Media Matters catches Fox Business’s Stuart Varney in a viler-than-usual moment calling in to a radio show (emphasis mine):

HOWELL: Do you think that federal workers, when this ends, are deserving of their back pay or not?

VARNEY: That is a loaded question isn’t it? You want my opinion? This is President Obama’s shutdown. He is responsible for shutting this thing down; he’s taken an entirely political decision here. No, I don’t think they should get their back pay, frankly, I really don’t. I’m sick and tired of a massive, bloated federal bureaucracy living on our backs, and taking money out of us, a lot more money than most of us earn in the private sector, then getting a furlough, and then getting their money back at the end of it. Sorry, I’m not for that. I want to punish these people. Sorry to say that, but that’s what I want to do…

Who is this “us,” white man?

The highest-paid federal employee is President Obama, who makes $400,000 a year. You can bet Varney makes far more than that. Reporters at Fox News can make much more than that. Meanwhile, the average federal employee makes $78,000.

But Varney wants to punish them—folks who have absolutely nothing to do with the Republican-caused shutdown, as one of the radio hosts notes:

JACOBSON: But it’s not their fault. It’s not the federal employees’ fault. I mean, that’s what I’m sick of, I hate and it makes me anxious, to see people who are victimized because of a political fight.

VARNEY: I take your point Amy, it is not directly their fault, but I’m looking at the big picture here. I’m getting screwed. Here I am, a private citizen, paying an inordinate amount of money in tax. I’ve got a slow economy because it’s all government, all the time. And these people are living on our backs, regulating us, telling us what to do, taxing us, taking our money, and living large. This is my chance to say “hey, I’m fed up with this and I don’t miss you when you’re on furlough.” Sorry if that’s a harsh tone, but that’s the way I feel.

If Varney thinks he pays an inordinate amount of tax in the US (an extremely low-tax country), he might want to think about how much more he’d pay if he still lived somewhere else. Like, say, his native Britain.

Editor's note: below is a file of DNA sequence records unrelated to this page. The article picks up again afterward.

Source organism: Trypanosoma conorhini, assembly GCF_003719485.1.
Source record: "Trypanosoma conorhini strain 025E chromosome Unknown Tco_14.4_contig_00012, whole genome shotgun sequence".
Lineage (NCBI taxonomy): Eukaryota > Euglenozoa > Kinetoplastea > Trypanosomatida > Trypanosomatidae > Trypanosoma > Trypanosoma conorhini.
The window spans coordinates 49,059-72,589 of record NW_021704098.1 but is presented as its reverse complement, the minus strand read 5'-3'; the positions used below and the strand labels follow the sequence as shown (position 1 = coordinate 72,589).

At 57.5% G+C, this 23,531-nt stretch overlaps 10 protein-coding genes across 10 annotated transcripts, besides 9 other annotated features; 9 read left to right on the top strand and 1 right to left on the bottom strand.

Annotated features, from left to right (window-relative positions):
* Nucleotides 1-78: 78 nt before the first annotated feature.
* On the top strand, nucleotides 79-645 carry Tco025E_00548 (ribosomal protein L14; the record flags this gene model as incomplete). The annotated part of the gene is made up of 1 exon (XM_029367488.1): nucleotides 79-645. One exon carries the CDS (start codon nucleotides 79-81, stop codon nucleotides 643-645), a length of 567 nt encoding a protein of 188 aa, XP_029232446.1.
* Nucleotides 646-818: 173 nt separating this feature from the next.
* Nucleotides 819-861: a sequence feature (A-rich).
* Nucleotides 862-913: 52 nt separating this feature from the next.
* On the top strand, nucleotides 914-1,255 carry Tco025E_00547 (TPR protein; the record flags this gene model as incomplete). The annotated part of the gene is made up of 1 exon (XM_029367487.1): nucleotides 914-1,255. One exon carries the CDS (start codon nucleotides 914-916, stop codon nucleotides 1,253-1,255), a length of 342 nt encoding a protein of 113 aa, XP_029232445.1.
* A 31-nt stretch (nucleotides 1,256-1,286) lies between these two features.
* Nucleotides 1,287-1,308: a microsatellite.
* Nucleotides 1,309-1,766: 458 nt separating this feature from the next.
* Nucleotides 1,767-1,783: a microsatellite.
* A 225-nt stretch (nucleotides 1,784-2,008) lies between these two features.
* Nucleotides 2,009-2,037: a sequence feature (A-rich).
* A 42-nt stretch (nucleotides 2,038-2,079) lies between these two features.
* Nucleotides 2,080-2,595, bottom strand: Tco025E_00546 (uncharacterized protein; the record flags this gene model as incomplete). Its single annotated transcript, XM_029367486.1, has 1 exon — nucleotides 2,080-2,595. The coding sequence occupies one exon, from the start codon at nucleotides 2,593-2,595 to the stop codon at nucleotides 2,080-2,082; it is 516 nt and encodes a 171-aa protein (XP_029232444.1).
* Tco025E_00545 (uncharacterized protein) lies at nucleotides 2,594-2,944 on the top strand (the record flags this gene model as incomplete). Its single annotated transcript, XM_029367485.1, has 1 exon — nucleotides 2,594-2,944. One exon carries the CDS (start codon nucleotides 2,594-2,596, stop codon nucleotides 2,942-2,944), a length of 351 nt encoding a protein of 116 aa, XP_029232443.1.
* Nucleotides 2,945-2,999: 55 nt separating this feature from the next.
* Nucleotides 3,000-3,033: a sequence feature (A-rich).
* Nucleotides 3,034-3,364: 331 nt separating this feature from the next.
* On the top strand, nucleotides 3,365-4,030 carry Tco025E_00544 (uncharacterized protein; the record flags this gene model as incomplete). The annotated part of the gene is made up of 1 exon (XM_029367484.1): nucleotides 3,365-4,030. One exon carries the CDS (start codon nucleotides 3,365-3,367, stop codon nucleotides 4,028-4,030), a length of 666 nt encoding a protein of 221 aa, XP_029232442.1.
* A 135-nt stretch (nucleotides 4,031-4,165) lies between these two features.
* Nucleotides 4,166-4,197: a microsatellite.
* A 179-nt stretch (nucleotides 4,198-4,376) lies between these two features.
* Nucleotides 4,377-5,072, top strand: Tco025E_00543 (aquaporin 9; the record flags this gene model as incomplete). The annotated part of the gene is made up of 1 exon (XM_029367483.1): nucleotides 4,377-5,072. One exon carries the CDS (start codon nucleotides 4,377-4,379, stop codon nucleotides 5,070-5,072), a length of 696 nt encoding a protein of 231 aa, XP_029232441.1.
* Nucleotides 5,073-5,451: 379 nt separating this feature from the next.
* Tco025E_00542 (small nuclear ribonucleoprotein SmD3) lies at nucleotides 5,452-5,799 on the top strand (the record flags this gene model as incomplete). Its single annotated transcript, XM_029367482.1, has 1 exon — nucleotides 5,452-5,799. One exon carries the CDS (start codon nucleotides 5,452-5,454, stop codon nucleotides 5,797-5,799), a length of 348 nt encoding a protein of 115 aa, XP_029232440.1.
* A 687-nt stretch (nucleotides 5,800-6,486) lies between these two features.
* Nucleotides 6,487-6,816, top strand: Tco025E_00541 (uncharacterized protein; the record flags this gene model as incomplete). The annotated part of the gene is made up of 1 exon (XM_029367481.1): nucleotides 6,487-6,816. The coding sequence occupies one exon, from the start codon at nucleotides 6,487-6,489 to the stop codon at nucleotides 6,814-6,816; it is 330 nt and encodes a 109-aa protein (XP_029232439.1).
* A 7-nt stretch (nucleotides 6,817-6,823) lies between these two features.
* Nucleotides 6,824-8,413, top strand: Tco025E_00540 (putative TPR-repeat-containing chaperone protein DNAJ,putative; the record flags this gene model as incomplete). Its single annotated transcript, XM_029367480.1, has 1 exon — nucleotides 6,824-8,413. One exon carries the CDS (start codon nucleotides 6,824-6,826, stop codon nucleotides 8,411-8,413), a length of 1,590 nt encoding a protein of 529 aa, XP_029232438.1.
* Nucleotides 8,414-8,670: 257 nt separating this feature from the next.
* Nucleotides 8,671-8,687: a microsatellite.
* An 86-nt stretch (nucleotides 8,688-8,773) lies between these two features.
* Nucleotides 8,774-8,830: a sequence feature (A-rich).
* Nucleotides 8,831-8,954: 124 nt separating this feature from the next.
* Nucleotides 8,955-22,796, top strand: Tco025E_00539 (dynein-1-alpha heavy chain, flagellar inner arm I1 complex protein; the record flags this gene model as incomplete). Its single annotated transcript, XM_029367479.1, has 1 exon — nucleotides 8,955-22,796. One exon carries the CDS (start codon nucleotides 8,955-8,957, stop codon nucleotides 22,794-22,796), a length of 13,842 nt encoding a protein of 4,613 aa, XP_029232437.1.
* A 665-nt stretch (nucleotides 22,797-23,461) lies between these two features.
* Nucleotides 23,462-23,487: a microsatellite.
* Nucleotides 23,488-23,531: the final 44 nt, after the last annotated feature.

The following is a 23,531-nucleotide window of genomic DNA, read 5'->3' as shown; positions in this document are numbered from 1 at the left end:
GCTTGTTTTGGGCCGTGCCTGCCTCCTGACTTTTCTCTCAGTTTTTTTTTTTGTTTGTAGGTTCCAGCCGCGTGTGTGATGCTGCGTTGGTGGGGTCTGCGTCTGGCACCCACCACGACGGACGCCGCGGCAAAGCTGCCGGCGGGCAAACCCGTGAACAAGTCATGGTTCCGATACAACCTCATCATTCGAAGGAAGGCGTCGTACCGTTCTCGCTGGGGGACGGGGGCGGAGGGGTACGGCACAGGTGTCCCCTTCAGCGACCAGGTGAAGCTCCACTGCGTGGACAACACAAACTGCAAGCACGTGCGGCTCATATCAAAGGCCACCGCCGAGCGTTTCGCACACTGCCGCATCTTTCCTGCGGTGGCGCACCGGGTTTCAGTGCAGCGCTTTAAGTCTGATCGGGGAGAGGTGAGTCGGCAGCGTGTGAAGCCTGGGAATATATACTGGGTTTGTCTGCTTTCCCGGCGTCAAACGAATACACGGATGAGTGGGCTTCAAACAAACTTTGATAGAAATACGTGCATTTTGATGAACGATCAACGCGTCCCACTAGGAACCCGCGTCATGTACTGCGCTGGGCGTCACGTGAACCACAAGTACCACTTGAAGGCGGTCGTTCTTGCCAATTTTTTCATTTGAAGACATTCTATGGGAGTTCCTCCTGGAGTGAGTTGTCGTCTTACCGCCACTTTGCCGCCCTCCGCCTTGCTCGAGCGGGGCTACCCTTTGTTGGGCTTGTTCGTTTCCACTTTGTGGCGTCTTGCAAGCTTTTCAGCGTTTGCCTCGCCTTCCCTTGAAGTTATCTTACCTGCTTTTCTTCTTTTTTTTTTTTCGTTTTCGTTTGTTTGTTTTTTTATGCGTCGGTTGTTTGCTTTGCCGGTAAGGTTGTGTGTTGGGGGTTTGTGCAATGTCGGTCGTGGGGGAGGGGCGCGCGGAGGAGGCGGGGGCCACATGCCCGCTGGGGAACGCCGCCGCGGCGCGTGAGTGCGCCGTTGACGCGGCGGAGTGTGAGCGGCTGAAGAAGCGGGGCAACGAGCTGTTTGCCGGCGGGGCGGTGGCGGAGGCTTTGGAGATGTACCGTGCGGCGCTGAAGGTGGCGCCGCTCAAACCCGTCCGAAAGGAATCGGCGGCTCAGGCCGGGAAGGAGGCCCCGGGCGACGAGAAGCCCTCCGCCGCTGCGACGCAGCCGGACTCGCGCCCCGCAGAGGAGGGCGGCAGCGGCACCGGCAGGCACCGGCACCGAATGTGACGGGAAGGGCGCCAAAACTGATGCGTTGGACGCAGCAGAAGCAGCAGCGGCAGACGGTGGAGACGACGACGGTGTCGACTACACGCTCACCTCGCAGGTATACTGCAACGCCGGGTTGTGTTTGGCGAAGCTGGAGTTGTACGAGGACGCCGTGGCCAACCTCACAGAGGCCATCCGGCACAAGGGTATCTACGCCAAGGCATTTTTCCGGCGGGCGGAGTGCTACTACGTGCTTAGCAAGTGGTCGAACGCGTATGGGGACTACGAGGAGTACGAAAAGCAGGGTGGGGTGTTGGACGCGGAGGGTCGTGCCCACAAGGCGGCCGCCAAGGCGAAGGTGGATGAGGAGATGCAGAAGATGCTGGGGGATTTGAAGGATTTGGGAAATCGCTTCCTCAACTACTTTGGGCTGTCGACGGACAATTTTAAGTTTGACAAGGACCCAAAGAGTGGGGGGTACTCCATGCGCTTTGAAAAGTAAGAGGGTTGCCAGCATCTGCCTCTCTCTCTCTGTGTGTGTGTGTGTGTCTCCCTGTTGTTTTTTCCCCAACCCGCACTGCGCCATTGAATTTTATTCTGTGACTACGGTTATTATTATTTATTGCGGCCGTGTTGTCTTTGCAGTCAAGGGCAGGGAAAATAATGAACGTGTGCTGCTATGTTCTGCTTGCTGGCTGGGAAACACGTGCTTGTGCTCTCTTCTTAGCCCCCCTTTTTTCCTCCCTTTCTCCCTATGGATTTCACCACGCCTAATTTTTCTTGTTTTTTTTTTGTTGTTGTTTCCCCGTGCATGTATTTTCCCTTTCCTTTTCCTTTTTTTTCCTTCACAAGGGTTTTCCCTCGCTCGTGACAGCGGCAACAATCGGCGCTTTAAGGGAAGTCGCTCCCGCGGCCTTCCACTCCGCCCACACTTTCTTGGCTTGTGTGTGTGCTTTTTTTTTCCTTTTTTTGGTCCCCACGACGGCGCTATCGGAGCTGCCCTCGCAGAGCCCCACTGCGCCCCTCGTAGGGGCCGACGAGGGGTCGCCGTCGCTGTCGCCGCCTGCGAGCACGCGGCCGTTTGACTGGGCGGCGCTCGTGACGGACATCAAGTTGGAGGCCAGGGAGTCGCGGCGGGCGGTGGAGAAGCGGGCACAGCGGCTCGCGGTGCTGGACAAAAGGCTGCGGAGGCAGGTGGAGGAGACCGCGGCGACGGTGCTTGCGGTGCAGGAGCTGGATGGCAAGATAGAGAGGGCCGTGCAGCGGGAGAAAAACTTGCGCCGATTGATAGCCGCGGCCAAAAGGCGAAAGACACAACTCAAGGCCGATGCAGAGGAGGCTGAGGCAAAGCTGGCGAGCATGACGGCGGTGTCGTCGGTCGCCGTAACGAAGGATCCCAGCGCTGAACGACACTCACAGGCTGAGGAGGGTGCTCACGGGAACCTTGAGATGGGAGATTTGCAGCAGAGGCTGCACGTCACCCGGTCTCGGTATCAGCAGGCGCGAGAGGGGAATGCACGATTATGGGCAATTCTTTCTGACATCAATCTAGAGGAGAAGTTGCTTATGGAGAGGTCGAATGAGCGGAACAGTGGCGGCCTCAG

And I can’t mention Stuart Varney without re-running his obsequious interview with Rupert Murdoch:

— Ken Doctor visits Deutschland and finds the Internet finally catching up with the German newspaper industry:

That sobering realization about ad revenue now guides the construction of paywalls throughout the country, and even new thinking about ad-free premium products.

“We are starting to ask the question about a paper without ads,” says Thomas Schultz-Homberg, the head of the digital media business at FAZ, or Frankfurter Allgemeine Zeitung, one of the nation’s two leading business dailies, with a daily circulation of 320,000. “What should this cost to run it profitably? What we are thinking is that it is 80 or 90 euro a month. Maybe there will be an audience that is still addicted to the paper.”

That’s a novel idea in its purity. How much would readers — themselves — have to pay to sustain a daily newspaper, without advertising? It’s a question, amazingly, that is starting to be asked in Germany, and maybe soon in the U.S.

Here’s an interesting stat: In Germany, newsrooms are 30 percent of an average newspaper’s expenses. In the US, the journalists are just 13 percent of what a paper spends$mdash;20 percent if it’s a top paper, Doctor says.

— This article reads like it was written by Fake Jeff Jarvis. Actually it’s beyond parody.

Anyway, get a load of this garbage published by Pando Daily (but I repeat myself):

When anthropologists look back over the ruins of human civilization after the Martians land and give us back the Curiosity Rover, one thing they might marvel at is how brands stopped being brands and started being community journalists for pockets of civilizations that puddle around values.

Journalists will have gone extinct - many of them having tired of being paid advertisers for rich folks, or the brands they love. People will have stopped using newspapers. And started doing things for themselves.

But men and women who made it their job to figure out what the community needs will have etched out a space in memory. They will be able to have secured a narrative arc for the community they served and the brand that listened to it.

And the kicker, which sends the bullshit meter all the way to 11:

As you are flipping through the sound bites tonight about Syria or other war panic, think to yourself about what the story for your civilization should be.

I bet it doesn’t look like fear, or loathing. It looks like the people you love and work with, articulated faces in the stream of human progress. And that will often come from the sources, and in many cases, that means it’ll be coming from brands.


 

Ryan Chittum is a former Wall Street Journal reporter, and deputy editor of The Audit, CJR's business section. If you see notable business journalism, give him a heads-up at rc2538@columbia.edu.